Fiona's True Crime Book Reviews: L by author

George Lardner, Jr.
The Stalking of Kristin

"This is Kristin's story. I'd give anything not to have written it." Kristin Lardner's father won a Pulitzer Prize for a series of Washington Post articles about this promising young art student who was killed by a jealous ex-boyfriend. In this expanded book version he makes the important point that Kristin did everything right: She was educated and sophisticated, and had the time and resources to make the law work for her. And she was a member of the class of people who believe the law when it promises to protect them. With a parent's rage, and an impressive command of the facts and statistics, Lardner refutes the widespread belief that the courts offer effective protection to battered women who do report their abusers and press charges. Includes photos of Kristin's artwork about abuse of women, and 80 pages of footnotes and bibliography about the legal system.

Bernard Lefkowitz
Our Guys: The Glen Ridge Rape...

Leslie, a sweet-natured young woman with the mental age of an eight-year-old, just wanted to be friends with the high school football stars. When they invited her down into the basement "rec room" of a suburban home, she was thrilled to be included. They raped her--with a baseball bat and a broomstick. Bernard Lefkowitz, in this superbly crafted book, brings us into the daily life of Glen Ridge, New Jersey, the home town of Tom Cruise. It's an affluent white community that values propriety, order, discretion, continuity, and a fantasy of the gentleman-athlete. As Lefkowitz writes of the boys who raped Leslie, ''These Glen Ridge kids, they were pure gold, every mother's dream, every father's pride. They were not only Glen Ridge's finest, but in their perfection they belonged to all of us. They were Our Guys.'' What's ultimately most shocking about this crime, is how ordinary it was, how predictable--how in one way or another it's happening now, all across America.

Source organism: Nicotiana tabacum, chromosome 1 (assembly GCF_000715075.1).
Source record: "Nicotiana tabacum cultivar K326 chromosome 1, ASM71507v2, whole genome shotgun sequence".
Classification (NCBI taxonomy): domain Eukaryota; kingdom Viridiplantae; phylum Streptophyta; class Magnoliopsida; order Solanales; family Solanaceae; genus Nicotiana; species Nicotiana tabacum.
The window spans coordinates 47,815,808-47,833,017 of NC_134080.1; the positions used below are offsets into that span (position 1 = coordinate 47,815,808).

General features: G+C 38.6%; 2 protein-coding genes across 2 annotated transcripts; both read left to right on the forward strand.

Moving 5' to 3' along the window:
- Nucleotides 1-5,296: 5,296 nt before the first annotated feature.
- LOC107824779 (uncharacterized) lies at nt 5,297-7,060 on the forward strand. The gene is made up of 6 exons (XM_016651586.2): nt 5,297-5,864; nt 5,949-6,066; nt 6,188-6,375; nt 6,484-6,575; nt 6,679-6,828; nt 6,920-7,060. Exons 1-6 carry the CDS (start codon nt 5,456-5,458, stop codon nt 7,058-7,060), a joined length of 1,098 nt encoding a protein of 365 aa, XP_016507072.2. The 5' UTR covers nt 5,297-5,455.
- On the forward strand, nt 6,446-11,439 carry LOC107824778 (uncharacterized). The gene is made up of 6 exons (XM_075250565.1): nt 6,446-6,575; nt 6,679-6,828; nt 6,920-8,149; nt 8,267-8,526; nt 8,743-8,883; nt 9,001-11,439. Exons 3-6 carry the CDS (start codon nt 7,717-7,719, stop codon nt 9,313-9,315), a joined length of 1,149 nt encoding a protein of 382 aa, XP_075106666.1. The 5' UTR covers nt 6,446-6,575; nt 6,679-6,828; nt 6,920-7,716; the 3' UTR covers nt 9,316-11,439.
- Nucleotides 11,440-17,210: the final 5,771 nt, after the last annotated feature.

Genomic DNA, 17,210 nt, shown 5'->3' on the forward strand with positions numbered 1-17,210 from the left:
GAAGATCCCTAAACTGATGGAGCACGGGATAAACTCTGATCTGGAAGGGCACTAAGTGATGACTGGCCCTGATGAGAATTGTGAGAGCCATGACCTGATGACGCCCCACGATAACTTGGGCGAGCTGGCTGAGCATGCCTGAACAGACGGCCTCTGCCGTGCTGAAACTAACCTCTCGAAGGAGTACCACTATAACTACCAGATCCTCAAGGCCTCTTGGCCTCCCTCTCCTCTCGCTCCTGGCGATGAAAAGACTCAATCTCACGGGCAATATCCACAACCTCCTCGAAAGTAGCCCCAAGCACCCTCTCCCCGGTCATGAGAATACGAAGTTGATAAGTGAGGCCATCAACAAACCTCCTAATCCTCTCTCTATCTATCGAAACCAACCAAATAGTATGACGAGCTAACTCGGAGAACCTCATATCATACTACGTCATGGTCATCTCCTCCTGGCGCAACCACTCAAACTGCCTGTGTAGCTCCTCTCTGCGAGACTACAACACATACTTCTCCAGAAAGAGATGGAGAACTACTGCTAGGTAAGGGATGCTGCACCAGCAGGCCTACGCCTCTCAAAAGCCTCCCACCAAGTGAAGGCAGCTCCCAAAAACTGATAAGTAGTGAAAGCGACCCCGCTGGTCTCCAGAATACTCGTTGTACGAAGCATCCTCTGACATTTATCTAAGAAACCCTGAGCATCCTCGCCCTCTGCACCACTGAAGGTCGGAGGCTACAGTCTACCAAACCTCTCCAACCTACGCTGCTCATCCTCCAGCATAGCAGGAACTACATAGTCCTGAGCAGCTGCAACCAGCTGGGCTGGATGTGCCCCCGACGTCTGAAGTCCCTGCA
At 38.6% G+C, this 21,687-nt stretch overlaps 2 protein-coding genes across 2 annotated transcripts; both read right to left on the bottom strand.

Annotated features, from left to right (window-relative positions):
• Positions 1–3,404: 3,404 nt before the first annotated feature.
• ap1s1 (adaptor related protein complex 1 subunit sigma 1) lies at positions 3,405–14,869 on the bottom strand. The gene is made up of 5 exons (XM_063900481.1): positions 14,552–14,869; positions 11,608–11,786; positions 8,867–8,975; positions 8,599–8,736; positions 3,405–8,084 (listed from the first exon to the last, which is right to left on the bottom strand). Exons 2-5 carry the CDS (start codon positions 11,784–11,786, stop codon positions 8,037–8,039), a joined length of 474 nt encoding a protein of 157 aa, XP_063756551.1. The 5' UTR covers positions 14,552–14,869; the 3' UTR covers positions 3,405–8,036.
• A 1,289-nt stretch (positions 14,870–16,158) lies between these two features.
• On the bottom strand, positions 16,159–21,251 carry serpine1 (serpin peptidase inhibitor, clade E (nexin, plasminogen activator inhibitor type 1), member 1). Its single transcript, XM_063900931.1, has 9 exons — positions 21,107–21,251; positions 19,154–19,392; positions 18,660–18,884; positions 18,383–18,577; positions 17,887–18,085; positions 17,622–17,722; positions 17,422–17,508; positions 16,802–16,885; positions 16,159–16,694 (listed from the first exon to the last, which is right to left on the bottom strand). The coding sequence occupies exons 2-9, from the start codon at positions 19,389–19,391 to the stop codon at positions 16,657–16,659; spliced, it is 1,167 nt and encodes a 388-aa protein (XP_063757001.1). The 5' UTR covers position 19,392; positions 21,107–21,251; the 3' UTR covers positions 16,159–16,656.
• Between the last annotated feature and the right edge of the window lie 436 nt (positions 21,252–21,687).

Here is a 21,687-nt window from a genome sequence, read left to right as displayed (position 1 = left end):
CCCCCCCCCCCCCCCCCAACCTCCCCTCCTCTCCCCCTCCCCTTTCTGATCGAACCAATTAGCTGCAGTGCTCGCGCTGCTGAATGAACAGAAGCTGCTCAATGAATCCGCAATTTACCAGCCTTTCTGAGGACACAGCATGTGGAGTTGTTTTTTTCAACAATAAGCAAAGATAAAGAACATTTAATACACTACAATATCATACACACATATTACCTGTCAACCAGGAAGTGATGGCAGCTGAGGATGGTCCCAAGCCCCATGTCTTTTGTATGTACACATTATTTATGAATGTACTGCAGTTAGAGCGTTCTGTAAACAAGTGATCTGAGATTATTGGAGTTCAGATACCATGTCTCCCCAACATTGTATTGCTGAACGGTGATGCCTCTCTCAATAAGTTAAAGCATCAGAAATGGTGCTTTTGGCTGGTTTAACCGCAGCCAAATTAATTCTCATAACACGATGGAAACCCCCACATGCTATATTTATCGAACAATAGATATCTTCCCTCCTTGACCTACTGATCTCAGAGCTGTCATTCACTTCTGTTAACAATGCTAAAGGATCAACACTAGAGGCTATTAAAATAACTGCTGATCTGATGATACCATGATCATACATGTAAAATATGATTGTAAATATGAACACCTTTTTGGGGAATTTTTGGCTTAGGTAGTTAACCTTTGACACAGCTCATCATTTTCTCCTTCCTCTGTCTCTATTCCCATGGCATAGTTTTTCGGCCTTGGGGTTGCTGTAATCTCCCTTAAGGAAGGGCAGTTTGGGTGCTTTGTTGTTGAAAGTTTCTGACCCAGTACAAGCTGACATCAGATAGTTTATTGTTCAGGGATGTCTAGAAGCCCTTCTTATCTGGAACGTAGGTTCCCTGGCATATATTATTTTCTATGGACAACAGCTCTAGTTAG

Meyer Levin

"Before, we had thought the boys could only have committed the murder under some sudden dreadful impulse. But now we learned how the deed had been marked by a long design developed in full detail. What was new to us was this entry into the dark, vast area of death as an abstraction." The mid-'20s Leopold-Loeb case, called "the crime of the century," introduced Americans to a new type of murder: Two privileged college students picked a child at random and killed him without a conventional motive, simply as an intellectual experiment. Meyer Levin's 1956 novel is historical fiction in the tradition of Theodore Dreiser's An American Tragedy--both a compelling story and a conscientious analysis of the different psychologies of the two youths. Compulsion was called "a masterly achievement in literary craftsmanship" by Earle Stanley Gardner in the New York Times Book Review, and it inspired an award-winning film starring Orson Welles as Clarence Darrow.

[All reviews copyright ©, Inc. 1997-8]

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